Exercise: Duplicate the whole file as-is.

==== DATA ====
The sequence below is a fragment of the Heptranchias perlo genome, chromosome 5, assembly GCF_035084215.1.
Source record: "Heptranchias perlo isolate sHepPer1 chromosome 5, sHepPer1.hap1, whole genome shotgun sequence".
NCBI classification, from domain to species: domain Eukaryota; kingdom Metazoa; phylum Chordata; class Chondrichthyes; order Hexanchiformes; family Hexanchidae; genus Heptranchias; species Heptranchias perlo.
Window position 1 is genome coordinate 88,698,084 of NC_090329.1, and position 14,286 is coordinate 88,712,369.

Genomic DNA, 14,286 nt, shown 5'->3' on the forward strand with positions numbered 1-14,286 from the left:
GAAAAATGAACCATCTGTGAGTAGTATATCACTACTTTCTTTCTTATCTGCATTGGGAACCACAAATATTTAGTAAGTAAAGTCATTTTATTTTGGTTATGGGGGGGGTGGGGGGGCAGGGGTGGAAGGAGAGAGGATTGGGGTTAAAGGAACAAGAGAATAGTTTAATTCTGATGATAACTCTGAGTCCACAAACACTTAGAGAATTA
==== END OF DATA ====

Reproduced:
The sequence below is a fragment of the Heptranchias perlo genome, chromosome 5, assembly GCF_035084215.1.
Source record: "Heptranchias perlo isolate sHepPer1 chromosome 5, sHepPer1.hap1, whole genome shotgun sequence".
NCBI classification, from domain to species: domain Eukaryota; kingdom Metazoa; phylum Chordata; class Chondrichthyes; order Hexanchiformes; family Hexanchidae; genus Heptranchias; species Heptranchias perlo.
Window position 1 is genome coordinate 88,698,084 of NC_090329.1, and position 14,286 is coordinate 88,712,369.

Genomic DNA, 14,286 nt, shown 5'->3' on the forward strand with positions numbered 1-14,286 from the left:
GAAAAATGAACCATCTGTGAGTAGTATATCACTACTTTCTTTCTTATCTGCATTGGGAACCACAAATATTTAGTAAGTAAAGTCATTTTATTTTGGTTATGGGGGGGGTGGGGGGGCAGGGGTGGAAGGAGAGAGGATTGGGGTTAAAGGAACAAGAGAATAGTTTAATTCTGATGATAACTCTGAGTCCACAAACACTTAGAGAATTA